Philip Aldrich has been a real estate lawyer for 18 years.

He works at one of the largest law firms in Peterborough and the Kawarthas, LLF Lawyers.

He says the real estate craze started just after the stock market crash in 2008. Things have increasingly grown since then, but it’s been in the last 18 months that the real “insanity” started . Houses are going for sometimes hundreds of thousands above asking price.

People are buying houses without even getting inspections in fear of losing the house they want.

Phil says things really started in Vancouver and have been moving east ever since, now migrating into small communities such as ours in Peterborough and the Kawarthas.

But is this a dangerous game? Are people buying more than they can afford?

Sit back and watch this week’s MF’s Trans Canada Nissan Drive By as Phil gives his professional advice on the current Canadian real estate market.

We also take a side tour and visit the home of Phil’s post secondary summer time job that helped him finance his lawyer career.

For those more interested in the real estate market I got a quote from Phil about his take on why this all started and his predictions on where the Canadian real estate market is going.

So, Vancouver’s real estate market was insanely busy.  (I don’t know the exact stats on volumes or price increases but it was substantial on both accounts).  In the summer of 2016 BC implemented a “non-resident speculation tax” tax for Vancouver and the surrounding area which, essentially, charged a 15% tax on non-residents/non-citizens from buying up Vancouver properties with no or little intention to either occupy or rent out the homes.  So lots of houses in Vancouver sat empty while the residents vehemently complained.


When the tax was implemented, where did the non-residents go?  Yup… Toronto.  Theoretically this caused a flurry of activity starting in 2016 driving up prices about 40% over one year and volumes skyrocketed.  What did the good people of Toronto think about this?  Hmmm, for those with homes they said “let’s cash out, honey, and take our obscene amounts of money and spread west, north and east (please note south is Lake Ontario) throughout the “Golden Horsehoe”.  We can buy twice the house at half the price and pocket all of our retirement money in a span of 3 weeks!”   So they did…. From the easterner’s (ie. Peterborough’s perspective) as Oshawa and Whitby experienced a huge influx of wealthy, transplanted Torontonians, they, in turn, spread further east.  “Hmm, Peterborough’s not a bad place, and the prices are even cheaper, AND we can retire there in a few years,  AND we can telecommute,  AND the 407 is expanding.  Pack up the kids, honey, we’re moving to cottage country!”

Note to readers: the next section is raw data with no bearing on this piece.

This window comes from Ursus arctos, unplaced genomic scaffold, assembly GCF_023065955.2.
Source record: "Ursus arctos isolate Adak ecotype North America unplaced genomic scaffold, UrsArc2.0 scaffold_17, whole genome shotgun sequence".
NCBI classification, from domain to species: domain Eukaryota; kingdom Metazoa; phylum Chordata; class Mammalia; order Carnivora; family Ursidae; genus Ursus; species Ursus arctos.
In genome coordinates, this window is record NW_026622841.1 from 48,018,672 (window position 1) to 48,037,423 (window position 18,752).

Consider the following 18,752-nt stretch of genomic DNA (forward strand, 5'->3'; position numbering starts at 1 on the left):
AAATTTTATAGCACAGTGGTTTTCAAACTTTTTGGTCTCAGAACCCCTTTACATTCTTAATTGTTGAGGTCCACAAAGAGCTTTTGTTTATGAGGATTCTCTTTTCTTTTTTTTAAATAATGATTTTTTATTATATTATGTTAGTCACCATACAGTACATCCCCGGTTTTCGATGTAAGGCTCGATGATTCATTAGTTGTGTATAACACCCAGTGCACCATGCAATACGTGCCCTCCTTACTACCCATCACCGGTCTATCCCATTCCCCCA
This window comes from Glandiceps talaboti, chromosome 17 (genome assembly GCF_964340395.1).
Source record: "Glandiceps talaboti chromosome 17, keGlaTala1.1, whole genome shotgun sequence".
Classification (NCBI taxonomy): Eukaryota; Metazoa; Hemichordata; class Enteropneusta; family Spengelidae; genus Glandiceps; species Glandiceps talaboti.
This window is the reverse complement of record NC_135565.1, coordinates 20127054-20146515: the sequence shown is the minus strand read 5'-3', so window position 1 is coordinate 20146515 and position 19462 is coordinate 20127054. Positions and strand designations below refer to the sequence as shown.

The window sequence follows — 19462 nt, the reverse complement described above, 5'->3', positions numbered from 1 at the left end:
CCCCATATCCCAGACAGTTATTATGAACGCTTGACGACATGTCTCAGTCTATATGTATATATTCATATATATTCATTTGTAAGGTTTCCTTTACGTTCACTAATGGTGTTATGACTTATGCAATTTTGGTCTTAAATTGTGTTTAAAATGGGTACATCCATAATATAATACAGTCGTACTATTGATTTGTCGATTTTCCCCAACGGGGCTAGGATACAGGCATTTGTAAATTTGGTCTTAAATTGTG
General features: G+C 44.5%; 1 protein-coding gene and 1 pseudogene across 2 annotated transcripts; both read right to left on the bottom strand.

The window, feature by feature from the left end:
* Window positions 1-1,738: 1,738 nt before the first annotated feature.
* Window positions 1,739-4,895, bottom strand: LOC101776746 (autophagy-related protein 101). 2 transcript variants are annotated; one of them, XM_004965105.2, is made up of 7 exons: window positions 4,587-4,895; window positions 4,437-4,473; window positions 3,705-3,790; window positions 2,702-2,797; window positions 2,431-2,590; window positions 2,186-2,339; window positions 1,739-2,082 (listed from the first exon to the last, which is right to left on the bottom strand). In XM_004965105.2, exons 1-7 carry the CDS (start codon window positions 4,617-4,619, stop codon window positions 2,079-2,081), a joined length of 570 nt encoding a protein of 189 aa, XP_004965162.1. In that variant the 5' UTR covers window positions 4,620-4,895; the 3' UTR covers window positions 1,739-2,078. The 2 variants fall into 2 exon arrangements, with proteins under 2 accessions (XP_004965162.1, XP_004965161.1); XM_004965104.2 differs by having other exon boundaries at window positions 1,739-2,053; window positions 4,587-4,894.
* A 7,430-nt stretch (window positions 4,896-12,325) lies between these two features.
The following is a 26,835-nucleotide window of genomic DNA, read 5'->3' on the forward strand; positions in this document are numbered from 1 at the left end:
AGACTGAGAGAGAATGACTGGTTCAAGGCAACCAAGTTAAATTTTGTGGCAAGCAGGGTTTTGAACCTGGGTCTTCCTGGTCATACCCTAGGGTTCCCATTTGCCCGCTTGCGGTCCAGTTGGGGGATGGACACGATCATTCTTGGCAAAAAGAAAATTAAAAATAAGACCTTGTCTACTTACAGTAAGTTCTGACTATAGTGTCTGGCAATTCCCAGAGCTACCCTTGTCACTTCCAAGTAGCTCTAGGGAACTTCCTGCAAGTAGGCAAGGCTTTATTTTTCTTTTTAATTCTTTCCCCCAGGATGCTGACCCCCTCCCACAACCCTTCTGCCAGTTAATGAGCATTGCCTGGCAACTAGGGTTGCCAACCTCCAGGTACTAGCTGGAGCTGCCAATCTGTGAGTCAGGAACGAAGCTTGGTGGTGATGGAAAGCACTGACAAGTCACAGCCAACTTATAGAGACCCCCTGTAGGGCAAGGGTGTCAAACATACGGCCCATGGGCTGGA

So Peterborough has been seeing their fair share of price increases, insane volumes  AND the Toronto mentality of underlisting property-values and bidding wars.  Who benefits?  Those with homes looking to move further east or into retirement centres.


So what happened? In April the Ontario government introduced legislation to cool off the housing market and started implementing in a 16-point plan.  The most significant aspect of this is, like Vancouver, a 15% non-resident speculation tax, and things have cooled somewhat.  the bidding wars are disappearing; the frantic purchasing has abated, prices have declined about 10%; and now we seem to be seeing a more “seasonal” approach to the real estate market (please note that the realtors have access to all of the sales figures and I just read them in the paper like everyone else…. I just know my “closings” volume is extremely high right now but will likely lessen over the next couple of months).  Ironically, I read a couple of weeks ago that the Montreal real estate market has experienced a surge… perhaps the non-residents are moving further east.  If Montrealers get fed up where to next? Moncton? St. Johns? Ummm… Saint John?…..Fredricton?   I have no idea but maybe it is time for the east coast to rise!


Ironically information was released that the Toronto housing market was experiencing less than 5% of purchase from non-residents and the surrounding areas were less than 10% non-residents. So, was it really the non-residents driving the market?  Maybe it was just enough to feed into the frenzy… who know.  Lord knows the stock markets can also get frenzied on rumour and speculation.  So, what’s next for Peterborough?  Good question…. I think markets are good, but back to reasonable levels.  Interest rates have started to rise (.25% a couple of weeks ago after years of record-low prime rates). Guess what? The 407 is still coming…. Peterborough is still attractive to an aging demographic. Your guess is as good as mine.  If only I had a crystal ball and a whole bunch of extra cash….



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